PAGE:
So in the old way of doing things, you would ride the stall warning horn and aircraft buffet throughout the maneuver.
Now, with the new ACS, thing have changed. And they've been modified even further since June 12th.
According to the ACS for slow flight, you now need to "Establish and maintain an airspeed at which any further increase in angle of attack, increase in load factor, or reduction in power, would result in a stall warning (e.g., aircraft buffet, stall horn, etc.)."
And here's how the FAA suggests pilots set up the maneuver:
One way to set up for the maneuver is to slow the airplane to the stall warning in the desired configuration and note the airspeed. Next, reduce the pitch or AOA slightly and eliminate the stall warning indication, adjust power to maintain altitude, and note the airspeed required to perform the slow flight maneuver in accordance with the standard. For example, the pilot may first note the stall warning indication at 50 knots. A slight pitch down to eliminate the stall warning, while adjusting the power to maintain altitude, might then cause the airspeed to increase to 52 knots. That 52 knot airspeed would be the base airspeed to perform the slow flight maneuver. The pilot can adjust pitch and power as necessary during the maneuver to stay within the ACS airspeed standard without the stall warning indication. By setting up the maneuver this way, the pilot can achieve similar AOA for the maneuver, regardless of weight or density altitude, and meet the objectives of the slow flight task. If a stall warning occurs while maneuvering in slow flight, the expectation is the pilot will take the appropriate action to correct it.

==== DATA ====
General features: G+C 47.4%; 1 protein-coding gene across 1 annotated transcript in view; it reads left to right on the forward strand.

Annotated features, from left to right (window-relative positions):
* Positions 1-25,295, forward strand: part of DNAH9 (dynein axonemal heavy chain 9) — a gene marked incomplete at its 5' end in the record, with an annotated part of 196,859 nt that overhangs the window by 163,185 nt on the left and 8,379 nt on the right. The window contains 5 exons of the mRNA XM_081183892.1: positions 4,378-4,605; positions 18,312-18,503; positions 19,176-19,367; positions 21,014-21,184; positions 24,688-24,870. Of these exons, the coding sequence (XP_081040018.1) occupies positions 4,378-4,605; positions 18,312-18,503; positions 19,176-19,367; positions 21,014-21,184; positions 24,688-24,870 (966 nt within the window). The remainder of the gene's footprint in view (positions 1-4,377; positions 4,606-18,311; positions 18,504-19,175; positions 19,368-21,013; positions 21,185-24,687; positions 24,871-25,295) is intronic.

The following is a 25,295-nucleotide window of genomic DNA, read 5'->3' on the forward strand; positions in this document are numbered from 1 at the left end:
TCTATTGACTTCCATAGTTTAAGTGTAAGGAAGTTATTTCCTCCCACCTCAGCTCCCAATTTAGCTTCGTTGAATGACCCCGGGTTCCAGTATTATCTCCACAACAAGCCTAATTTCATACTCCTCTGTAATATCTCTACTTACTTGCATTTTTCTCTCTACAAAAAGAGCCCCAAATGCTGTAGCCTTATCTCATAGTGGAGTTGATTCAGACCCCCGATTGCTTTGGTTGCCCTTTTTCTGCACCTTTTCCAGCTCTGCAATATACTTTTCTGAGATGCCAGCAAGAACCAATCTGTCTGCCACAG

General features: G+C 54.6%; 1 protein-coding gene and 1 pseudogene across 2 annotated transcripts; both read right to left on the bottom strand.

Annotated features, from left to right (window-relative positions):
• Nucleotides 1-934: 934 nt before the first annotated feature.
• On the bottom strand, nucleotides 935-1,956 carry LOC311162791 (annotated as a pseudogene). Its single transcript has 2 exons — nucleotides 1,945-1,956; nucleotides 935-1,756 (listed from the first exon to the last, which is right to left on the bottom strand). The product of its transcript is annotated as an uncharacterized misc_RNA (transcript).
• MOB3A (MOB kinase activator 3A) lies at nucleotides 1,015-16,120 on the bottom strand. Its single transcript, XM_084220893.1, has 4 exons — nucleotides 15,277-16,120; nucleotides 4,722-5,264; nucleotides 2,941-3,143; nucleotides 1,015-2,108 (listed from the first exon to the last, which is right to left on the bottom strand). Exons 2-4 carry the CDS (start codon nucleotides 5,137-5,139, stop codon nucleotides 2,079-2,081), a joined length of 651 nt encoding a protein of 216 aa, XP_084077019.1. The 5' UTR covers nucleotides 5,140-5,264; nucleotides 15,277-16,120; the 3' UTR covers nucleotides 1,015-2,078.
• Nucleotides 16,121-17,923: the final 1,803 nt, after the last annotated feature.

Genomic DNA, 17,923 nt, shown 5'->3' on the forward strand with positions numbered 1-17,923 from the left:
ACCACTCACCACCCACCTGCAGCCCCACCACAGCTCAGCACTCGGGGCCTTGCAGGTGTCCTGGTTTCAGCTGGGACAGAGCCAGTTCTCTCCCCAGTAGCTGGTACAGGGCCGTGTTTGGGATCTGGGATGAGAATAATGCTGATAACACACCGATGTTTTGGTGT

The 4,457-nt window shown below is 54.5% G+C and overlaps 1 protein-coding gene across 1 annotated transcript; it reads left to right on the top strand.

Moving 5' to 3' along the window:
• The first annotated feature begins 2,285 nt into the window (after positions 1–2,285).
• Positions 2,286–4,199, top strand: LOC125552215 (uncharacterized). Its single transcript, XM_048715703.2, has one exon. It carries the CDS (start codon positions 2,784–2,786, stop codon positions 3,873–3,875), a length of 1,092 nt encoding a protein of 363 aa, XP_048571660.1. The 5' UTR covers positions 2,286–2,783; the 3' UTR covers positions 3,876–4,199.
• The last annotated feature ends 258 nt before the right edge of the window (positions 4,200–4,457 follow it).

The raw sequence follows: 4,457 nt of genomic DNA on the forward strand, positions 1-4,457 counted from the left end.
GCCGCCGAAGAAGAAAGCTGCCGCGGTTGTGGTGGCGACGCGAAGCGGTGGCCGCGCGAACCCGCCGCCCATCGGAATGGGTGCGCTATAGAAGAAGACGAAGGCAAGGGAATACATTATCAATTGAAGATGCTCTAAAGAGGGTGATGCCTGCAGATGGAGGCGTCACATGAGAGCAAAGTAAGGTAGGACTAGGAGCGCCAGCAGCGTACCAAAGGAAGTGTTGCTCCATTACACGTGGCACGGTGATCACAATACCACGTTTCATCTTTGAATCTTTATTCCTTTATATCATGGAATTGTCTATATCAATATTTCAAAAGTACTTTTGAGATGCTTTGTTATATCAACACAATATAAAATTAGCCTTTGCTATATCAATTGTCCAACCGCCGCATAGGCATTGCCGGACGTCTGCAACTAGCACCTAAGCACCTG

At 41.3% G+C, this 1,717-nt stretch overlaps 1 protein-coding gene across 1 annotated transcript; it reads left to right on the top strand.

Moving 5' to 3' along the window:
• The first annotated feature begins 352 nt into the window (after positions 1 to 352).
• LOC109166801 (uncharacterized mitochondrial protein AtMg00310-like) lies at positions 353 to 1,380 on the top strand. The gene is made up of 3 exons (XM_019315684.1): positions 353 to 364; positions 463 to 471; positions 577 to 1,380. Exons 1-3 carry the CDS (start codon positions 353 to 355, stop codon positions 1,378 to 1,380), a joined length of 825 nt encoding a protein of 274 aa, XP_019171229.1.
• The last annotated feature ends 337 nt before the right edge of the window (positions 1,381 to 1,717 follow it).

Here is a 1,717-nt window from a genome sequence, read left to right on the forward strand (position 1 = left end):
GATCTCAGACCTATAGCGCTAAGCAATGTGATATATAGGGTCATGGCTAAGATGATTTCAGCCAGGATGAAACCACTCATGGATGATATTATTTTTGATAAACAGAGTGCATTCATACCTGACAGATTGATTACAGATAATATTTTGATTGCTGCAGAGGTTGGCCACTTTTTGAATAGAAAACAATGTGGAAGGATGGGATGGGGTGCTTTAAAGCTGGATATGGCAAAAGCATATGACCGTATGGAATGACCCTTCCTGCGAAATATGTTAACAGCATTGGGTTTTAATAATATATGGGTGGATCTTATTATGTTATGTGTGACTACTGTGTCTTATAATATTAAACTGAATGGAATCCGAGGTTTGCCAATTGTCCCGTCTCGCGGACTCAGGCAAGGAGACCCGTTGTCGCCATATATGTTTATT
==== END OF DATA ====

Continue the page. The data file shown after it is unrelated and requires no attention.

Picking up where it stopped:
So why the change?
The FAA recently said this: "The FAA does not advocate disregarding a stall warning while maneuvering an airplane. With the exception of performing a thoroughly briefed full-stall maneuver, a pilot should always perform the stall-recovery procedure when a stall warning is activated."
The FAA clearly doesn't want pilots to be complacent about the stall warning horn. By changing the maneuver, their hope is that the stall warning horn will be as ear-piercing as ever, grabbing your attention as you approach a stall. In addition to that, there have been cases of student-instructor training accidents that resulted from slow flight. By speeding up the maneuver, the FAA is, in theory, making the training environment safer.
Only time will tell if the change is effective.
Staying Alert, Especially Down Low
This, like most things in aviation, always comes back to the basics.
There's no substitute for flight proficiency. And when things start to fall apart in the pattern, going around and giving yourself another chance is almost always the best option.
So the next time you're flying, climb up to altitude and practice some stalls and slow flight. And if it's been a long time since you've done either, grab an instructor so they can give you feedback on how you did.
This is not an original article. It first appeared on boldmethod.com on 25 January 2017. To read the original article click here.